By using solar energy, a thermobimetal system can be smartly designed to block the sun. This strategy is especially useful when trying to prevent solar heat gain and glare to enter a building, while using no energy and needing no controls.
05 January 2014 to 13 April 2014
Museum of Contemporary Art, Santa Barbara, CA
Thermobimetal is a lamination of two alloys of metals with different coefficients of expansion. When heated, the “smart” material curls. This natural behavior is beneficial during construction because it enables a person to assemble the project with minimal effort and danger. With no mechanical force required, a single person can assemble the surface with a single hand. Each individual piece is heated in a conventional oven to about 350˚ Farenheit, the point with optimal geometric curl, then simply held into position until it cools. As the piece cools and returns to its flattened state, it is prematurely locked into place, forming a pre-tensioned bow-beam (imagine an archer’s bow). When distributed in a field of bows on a cylindrical type of surface, the result is an extremely strong and lightweight shell, much like the exo-skeleton of a lobster or crustacean. The surface is held in tension with no connection hardware.
Credits and Information
MATERIALS: Thermobimetal, aluminum
PROJECT TEAM: Doris Sung, Dylan Wood, Hannah Woo, Evan Shieh, Jessica Chang, Dennis Chow, Carter Shaw
CONSULTING ENGINEER: Roel Schierbeek (Structural engineer, ARUP)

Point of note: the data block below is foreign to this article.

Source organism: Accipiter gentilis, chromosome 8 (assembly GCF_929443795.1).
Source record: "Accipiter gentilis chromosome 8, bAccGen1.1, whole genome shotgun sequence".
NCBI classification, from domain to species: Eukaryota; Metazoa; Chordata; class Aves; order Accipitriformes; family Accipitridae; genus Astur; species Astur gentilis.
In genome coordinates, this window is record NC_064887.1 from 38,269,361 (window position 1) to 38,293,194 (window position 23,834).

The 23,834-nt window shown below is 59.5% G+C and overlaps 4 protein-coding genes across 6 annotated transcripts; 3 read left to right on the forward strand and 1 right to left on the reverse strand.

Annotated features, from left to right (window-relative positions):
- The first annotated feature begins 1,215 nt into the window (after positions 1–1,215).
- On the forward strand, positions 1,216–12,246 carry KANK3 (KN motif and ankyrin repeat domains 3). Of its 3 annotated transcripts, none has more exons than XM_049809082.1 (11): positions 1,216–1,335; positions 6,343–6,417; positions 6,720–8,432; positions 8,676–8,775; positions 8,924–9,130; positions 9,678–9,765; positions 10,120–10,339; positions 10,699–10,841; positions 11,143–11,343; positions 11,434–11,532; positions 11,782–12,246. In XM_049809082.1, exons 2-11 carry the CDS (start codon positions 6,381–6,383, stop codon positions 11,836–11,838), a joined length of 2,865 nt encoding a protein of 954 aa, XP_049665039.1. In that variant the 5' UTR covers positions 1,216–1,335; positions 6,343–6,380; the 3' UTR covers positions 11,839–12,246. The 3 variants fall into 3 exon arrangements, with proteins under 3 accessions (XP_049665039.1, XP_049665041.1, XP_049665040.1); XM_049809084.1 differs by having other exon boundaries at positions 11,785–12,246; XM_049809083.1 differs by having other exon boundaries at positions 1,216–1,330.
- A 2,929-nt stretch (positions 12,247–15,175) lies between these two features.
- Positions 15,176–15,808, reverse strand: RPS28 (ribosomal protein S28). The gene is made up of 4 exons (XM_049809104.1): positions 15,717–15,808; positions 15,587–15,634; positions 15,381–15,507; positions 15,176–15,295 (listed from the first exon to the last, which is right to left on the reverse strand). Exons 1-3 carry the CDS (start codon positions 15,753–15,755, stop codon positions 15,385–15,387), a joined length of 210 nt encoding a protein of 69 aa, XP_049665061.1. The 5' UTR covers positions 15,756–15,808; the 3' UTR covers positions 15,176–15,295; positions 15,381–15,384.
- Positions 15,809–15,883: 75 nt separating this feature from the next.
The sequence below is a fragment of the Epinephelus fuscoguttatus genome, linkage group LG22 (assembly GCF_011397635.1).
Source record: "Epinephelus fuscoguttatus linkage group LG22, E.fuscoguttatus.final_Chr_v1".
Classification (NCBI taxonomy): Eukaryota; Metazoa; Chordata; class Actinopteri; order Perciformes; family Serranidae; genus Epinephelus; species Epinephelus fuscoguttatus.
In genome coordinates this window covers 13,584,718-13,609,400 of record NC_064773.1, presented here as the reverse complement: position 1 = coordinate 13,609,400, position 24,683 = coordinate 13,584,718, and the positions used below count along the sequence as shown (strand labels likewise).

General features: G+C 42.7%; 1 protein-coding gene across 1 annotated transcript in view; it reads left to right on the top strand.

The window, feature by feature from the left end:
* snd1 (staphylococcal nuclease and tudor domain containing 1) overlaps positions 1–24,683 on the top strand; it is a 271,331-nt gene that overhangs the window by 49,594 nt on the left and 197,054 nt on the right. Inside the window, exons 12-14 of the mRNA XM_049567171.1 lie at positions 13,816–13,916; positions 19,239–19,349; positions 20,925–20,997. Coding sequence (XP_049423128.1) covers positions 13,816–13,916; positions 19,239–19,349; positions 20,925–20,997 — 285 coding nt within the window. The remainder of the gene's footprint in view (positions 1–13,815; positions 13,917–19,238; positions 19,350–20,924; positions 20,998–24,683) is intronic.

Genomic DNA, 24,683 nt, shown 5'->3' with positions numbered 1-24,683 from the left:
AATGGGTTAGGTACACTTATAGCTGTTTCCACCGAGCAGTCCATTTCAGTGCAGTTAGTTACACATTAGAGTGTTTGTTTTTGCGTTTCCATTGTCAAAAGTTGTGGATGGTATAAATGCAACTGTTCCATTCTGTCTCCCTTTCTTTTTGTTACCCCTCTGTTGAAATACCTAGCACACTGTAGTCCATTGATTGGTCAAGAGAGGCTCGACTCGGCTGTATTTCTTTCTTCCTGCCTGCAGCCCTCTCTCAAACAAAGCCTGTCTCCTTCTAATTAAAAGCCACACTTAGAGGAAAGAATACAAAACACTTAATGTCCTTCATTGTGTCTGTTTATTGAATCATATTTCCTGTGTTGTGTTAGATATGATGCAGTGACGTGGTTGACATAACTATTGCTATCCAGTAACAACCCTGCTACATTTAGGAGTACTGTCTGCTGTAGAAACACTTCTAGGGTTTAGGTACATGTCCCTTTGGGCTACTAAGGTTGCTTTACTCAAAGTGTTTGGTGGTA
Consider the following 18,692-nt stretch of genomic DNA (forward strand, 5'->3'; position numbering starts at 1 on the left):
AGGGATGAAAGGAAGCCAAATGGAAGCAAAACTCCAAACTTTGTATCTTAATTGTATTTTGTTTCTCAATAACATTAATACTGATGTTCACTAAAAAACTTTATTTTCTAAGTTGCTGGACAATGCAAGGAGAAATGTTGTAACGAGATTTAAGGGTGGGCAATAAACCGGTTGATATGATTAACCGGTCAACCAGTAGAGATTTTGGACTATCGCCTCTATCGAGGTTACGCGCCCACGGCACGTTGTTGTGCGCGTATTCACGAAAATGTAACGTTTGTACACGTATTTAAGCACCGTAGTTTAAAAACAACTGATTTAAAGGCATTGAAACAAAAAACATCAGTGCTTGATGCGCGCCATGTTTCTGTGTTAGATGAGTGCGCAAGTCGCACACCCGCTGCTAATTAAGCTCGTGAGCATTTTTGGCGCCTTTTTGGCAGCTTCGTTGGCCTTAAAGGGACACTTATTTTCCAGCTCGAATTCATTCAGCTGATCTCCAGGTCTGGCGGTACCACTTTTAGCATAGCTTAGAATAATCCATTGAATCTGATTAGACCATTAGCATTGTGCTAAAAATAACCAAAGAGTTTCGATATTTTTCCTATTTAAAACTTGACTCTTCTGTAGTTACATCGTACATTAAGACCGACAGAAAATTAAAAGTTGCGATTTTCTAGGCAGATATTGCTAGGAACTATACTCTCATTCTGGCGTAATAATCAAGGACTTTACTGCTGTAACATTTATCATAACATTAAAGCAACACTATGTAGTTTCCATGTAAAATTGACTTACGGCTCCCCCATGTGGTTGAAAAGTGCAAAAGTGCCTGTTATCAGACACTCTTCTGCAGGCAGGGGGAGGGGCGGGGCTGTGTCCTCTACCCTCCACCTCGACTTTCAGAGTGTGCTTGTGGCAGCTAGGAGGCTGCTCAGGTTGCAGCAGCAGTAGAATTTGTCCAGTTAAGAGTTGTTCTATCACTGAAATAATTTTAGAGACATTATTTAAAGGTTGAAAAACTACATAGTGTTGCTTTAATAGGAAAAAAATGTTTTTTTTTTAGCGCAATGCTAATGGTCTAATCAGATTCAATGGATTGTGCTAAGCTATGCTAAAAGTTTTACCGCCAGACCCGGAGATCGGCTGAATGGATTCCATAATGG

FABRICATOR: Neal Feay Co.
AWARDS: Architect Magazine R+D Award 2014 and ACSA Faculty Design Award 2015
FUNDING: This project was privately funded by MCA/SB and Neal Feay Co.
The exhibition is co-organized by MCASB Executive Director and Chief Curator Miki Garcia and Visiting Curator Brigitte Kouo After extensive interviews and research, six L.A.-based architects, “whose work embraces cross-fertilization, collaboration, and adaptation—thus creating new methodologies for research and implementation in the fields of architecture and beyond”, were asked to exhibit in the Almost Anything goes: Architecture and Inclusivity show. Other participants include: Catherine Johnson and Rebecca Rudolph of Design Bitches; Benjamin Ball and Gaston Nogues of Ball-Nogues Studio; Miles Kemp of Digital Physical / Variate Labs; Elena Manferdini of Atelier Manferdini; and Ramiro Diaz Granados of Amorphis with Matthew Au